It was only a matter of time before the battle of the sexes entered the realm of sustainability. After all, if there's anything worth arguing about -- couples will.
An article from Earth911.com asserts that women are more likely to go green than men. The author, Alison Neumer Lara, finds statistics that say women are more likely to recycle, drive slowly, and eat less meat.
Lara also asserts that women are more likely to make eco-purchases, and are more likely to buy green fashions -- which is where her (rather sexist) argument breaks down. Why? Because women are also far more likely to purchase anything.
Women and Shopping: A Darker Shade of Green
Research has shown that women make about 85% of all consumer purchases in the United States. They buy 66% of computers, 65% of new cars, 93% of over-the-counter drugs, 94% of home furnishings, and 92% of vacations.
The point is, buying any new consumer product -- even if it's "green" -- means that new products have to be designed, manufactured, shipped, marketed, stored and sold, all of which requires immense amounts of materials and energy, and sends more older products into the waste stream.
Buying a new set of eco-sensitive, all-natural bamboo bed linens? Good for you. That means somewhere in Asia a rain forest is being cut down to grow bamboo (which often requires fertilizers and pesticides). A factory then turns the bamboo into chemically dyed linens, ships them across the ocean, packages them in petroleum-based plastics, stores them in a big energy-inefficient warehouse and sells them to you.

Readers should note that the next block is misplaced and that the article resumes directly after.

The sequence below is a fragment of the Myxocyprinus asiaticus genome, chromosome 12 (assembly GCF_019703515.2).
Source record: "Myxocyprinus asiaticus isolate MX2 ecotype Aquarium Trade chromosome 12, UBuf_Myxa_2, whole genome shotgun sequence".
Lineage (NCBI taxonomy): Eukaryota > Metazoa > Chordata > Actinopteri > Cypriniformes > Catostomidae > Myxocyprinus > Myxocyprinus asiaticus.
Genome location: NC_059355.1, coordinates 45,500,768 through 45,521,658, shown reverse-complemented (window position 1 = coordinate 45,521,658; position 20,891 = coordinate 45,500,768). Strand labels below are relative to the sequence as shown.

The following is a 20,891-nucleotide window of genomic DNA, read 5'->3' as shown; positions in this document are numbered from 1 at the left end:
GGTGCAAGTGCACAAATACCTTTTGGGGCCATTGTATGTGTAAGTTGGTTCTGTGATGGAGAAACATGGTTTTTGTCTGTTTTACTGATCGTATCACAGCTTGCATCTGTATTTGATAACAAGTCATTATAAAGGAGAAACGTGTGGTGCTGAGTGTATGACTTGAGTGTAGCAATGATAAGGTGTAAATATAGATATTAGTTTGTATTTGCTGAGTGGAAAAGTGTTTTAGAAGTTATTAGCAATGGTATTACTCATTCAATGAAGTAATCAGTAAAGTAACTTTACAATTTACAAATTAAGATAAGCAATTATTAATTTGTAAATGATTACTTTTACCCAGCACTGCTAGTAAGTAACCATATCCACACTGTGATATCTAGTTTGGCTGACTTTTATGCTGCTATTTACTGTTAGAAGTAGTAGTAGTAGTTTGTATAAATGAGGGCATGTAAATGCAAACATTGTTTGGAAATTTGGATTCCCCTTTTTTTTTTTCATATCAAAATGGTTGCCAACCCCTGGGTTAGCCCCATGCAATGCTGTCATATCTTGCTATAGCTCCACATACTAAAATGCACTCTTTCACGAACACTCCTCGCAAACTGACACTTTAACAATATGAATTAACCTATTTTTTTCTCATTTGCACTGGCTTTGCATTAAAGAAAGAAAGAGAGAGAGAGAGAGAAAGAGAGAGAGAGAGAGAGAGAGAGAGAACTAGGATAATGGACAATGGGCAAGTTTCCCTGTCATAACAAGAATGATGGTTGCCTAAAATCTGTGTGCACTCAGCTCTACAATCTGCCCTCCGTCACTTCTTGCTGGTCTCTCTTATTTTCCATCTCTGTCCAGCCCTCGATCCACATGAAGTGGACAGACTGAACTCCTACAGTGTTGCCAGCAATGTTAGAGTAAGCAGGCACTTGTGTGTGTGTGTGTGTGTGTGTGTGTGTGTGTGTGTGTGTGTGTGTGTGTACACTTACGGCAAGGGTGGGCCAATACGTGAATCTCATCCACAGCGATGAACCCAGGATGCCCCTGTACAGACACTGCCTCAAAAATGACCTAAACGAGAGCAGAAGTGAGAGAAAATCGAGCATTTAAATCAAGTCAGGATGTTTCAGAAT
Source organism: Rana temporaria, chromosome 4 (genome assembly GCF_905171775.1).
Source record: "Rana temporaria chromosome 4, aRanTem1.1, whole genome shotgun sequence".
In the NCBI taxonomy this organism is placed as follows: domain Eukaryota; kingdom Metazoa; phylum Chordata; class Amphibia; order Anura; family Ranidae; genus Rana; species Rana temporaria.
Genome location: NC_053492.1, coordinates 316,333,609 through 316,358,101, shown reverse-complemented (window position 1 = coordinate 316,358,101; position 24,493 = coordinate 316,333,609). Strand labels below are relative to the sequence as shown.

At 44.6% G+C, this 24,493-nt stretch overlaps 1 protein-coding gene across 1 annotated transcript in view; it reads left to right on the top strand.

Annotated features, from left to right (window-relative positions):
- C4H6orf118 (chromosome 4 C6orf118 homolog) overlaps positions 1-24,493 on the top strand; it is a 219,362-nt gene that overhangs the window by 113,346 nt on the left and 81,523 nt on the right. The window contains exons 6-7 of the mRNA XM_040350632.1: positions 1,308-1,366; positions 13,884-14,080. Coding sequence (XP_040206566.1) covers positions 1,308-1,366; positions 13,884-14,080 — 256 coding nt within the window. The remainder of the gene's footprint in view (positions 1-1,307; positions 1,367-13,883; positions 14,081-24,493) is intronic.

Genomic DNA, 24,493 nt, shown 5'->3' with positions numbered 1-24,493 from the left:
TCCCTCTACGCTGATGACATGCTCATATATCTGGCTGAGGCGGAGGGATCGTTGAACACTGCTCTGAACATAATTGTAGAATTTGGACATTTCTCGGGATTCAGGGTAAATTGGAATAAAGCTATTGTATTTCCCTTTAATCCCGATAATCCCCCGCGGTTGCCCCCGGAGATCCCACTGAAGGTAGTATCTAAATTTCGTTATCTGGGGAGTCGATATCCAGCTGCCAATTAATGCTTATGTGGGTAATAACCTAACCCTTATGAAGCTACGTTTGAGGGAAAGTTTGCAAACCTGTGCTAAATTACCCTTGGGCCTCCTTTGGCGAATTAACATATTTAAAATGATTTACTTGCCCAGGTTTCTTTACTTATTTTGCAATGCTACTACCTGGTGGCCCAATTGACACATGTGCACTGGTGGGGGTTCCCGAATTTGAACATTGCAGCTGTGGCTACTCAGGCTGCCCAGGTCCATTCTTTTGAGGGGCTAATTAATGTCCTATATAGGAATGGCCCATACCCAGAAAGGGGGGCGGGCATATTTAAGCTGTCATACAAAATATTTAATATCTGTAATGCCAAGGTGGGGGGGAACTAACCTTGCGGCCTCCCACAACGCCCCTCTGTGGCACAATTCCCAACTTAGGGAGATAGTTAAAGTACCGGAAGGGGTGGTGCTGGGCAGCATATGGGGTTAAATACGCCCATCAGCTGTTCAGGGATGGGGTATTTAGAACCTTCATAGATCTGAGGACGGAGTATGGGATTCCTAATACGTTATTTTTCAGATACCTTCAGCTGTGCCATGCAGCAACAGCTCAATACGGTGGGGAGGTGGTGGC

Some might argue that women are shopping for other people, e.g., their husbands or kids. That's true to some degree, but only up to a point. Research has also shown that women are far more likely to make luxury brand purchases that are not for anyone but themselves. In fact, two-thirds of luxury brand purchases are made by women.
Ending the Green Battle of the Sexes
The sustainable thing to do, of course, is to resist buying new products, and instead keep existing products as long as possible. Using the example above, it would have been more sustainable to keep existing bed linens until they simply wear out, and buy eco-sensitive sheets only when it's really necessary.
When someone proves that women make fewer purchasing decisions than men, instead of more, then they certainly deserve to wear the green crown. But until that time, we're all in this together, men and women alike, because all of us have helped to make "consumer power" and the acquisition of material goods the yardstick by which we measure our self-worth and the worth of others.
Only by acting together, instead of creating artificial distinctions that place the blame elsewhere -- or celebrate one group of people at the expense of another -- will we make ours a greener planet. In this battle of the sexes, it's time to call a truce.